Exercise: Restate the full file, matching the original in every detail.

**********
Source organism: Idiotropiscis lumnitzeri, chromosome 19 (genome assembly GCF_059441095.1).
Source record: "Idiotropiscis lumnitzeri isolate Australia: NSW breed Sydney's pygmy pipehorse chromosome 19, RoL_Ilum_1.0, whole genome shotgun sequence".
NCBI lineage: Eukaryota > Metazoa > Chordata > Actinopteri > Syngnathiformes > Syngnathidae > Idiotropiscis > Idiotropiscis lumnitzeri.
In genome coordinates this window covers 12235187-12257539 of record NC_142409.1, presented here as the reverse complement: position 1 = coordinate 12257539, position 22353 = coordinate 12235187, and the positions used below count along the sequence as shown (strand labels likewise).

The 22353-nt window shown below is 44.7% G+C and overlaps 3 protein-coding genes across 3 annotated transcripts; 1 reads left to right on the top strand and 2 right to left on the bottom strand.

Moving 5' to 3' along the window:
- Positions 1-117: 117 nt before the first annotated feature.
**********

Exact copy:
Source organism: Idiotropiscis lumnitzeri, chromosome 19 (genome assembly GCF_059441095.1).
Source record: "Idiotropiscis lumnitzeri isolate Australia: NSW breed Sydney's pygmy pipehorse chromosome 19, RoL_Ilum_1.0, whole genome shotgun sequence".
NCBI lineage: Eukaryota > Metazoa > Chordata > Actinopteri > Syngnathiformes > Syngnathidae > Idiotropiscis > Idiotropiscis lumnitzeri.
In genome coordinates this window covers 12235187-12257539 of record NC_142409.1, presented here as the reverse complement: position 1 = coordinate 12257539, position 22353 = coordinate 12235187, and the positions used below count along the sequence as shown (strand labels likewise).

The 22353-nt window shown below is 44.7% G+C and overlaps 3 protein-coding genes across 3 annotated transcripts; 1 reads left to right on the top strand and 2 right to left on the bottom strand.

Moving 5' to 3' along the window:
- Positions 1-117: 117 nt before the first annotated feature.